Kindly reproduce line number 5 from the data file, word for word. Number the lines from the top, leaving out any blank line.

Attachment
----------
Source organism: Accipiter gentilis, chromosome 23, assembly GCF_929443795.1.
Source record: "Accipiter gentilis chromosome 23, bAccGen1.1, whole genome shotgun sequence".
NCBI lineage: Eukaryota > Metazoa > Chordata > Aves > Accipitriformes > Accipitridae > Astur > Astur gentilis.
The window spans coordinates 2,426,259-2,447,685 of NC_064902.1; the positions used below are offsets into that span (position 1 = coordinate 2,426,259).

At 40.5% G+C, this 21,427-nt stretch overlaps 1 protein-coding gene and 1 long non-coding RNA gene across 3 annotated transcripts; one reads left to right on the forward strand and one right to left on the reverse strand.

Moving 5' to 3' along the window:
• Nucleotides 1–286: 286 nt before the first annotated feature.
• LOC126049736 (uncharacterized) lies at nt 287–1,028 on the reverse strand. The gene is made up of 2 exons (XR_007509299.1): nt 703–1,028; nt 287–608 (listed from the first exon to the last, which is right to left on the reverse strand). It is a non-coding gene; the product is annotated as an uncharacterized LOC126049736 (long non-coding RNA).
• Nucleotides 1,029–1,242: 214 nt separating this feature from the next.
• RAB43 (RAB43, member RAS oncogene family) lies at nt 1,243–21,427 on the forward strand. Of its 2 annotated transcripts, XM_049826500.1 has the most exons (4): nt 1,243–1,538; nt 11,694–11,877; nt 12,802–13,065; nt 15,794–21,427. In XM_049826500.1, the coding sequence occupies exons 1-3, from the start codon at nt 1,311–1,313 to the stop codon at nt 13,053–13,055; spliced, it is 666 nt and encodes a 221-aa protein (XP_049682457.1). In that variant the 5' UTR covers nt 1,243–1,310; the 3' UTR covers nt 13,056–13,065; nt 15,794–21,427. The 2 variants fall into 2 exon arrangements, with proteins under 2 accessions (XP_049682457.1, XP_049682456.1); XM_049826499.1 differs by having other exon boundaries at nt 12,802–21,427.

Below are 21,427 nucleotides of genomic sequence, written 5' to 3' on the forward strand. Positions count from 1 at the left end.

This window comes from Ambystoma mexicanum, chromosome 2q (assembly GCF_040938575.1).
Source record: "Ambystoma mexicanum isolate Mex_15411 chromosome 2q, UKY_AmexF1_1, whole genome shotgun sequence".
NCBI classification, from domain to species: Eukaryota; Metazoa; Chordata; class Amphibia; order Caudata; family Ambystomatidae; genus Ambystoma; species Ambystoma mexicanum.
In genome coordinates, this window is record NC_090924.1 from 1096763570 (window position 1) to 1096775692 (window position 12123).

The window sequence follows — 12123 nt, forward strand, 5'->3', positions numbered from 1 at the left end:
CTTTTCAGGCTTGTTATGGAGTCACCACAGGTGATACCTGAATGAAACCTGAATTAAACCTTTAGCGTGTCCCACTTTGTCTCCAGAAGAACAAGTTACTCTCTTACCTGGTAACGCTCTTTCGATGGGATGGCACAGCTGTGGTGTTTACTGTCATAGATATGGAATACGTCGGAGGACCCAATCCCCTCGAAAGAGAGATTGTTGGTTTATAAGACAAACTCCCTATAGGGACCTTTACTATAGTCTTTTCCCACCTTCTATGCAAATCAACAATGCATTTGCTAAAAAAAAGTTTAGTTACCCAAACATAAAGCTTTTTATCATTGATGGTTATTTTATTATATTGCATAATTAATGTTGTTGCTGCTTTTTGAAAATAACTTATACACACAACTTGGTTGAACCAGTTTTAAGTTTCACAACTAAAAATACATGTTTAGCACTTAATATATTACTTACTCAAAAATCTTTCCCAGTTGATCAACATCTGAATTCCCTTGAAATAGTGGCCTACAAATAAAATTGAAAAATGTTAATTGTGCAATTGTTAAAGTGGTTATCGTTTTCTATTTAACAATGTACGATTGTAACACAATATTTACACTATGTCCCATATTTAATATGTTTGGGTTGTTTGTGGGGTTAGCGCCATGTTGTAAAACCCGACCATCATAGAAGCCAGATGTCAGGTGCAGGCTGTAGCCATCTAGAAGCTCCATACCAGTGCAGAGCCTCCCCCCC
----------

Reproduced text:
At 40.5% G+C, this 21,427-nt stretch overlaps 1 protein-coding gene and 1 long non-coding RNA gene across 3 annotated transcripts; one reads left to right on the forward strand and one right to left on the reverse strand.